Instructing young children to write only about the everyday occurrences of their own lives is just another version of the banning of the imagination in schools, Dyson says.
"This shoving down of highly regulated curriculum is cause for great concern," she said. "In a lot of kindergartens, there is no more unstructured play. Kids are sitting at desks, doing work in a highly individualized way. And the more we push it down, the more kids there will be who are classified as struggling."
Another way to think about writing is that it's another way of participating in a community, Dyson said.
"We join the conversation in some way, and that's what children are doing, too," she said.
But young children's worlds, social concerns and common topics are going to be quite different from those of adults.
"For young children, writing is seldom about churning out well-crafted narratives," Dyson said.
The two competing worlds, however, need not be mutually exclusive: A creative, observant teacher can use the fertile imaginations of their students to teach official school curriculum.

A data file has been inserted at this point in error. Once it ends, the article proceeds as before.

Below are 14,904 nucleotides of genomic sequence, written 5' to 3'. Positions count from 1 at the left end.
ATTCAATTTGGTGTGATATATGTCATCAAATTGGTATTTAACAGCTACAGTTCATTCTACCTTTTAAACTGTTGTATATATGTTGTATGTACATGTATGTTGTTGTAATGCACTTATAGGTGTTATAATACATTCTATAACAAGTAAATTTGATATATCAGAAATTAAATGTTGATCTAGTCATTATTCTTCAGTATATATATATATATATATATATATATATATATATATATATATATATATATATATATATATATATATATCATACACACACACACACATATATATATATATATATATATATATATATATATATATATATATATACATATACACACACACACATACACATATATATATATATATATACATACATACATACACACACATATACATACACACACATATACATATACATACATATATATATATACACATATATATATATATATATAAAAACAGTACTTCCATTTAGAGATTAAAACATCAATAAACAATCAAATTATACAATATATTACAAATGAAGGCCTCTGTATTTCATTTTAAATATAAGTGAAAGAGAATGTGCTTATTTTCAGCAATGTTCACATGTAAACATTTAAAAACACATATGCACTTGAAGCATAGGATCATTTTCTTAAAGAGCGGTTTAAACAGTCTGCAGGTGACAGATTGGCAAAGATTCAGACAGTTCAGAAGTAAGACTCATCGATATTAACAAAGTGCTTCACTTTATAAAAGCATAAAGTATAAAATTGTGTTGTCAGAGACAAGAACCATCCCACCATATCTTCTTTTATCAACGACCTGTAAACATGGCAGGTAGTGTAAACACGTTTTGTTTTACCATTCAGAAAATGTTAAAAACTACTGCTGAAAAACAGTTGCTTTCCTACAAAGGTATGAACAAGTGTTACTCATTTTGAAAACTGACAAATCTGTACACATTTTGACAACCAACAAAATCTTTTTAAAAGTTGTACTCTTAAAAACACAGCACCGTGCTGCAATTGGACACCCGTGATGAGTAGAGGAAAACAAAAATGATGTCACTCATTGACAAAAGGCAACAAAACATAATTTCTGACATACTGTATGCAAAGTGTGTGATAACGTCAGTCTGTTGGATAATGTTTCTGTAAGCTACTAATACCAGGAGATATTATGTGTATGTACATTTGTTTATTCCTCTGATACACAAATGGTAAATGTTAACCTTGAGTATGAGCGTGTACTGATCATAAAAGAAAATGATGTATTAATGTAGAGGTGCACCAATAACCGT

"Writing is all about how you're portraying a world, and when teachers bring play and creativity back into the official curriculum, that's a great opportunity," Dyson said. "I think one thing children need to learn is that our texts have ramifications in the world. People don't always agree that this is something that children need to know about, or they may feel the need to protect children from their own play rather than encouraging children to talk about the issues in that play."
Curricular benchmarks such as capital letters, punctuation and spelling are not unimportant, Dyson said, but students will learn to punctuate better if they're crafting a sentence or a story that has meaning for them.
"If the text means anything, it has to reverberate and make sense to them," she said. "They'll see that the choices they make as author matter because they're going to influence other people."
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Dyson's research was published in the March issue of the Journal of Early Childhood Literacy.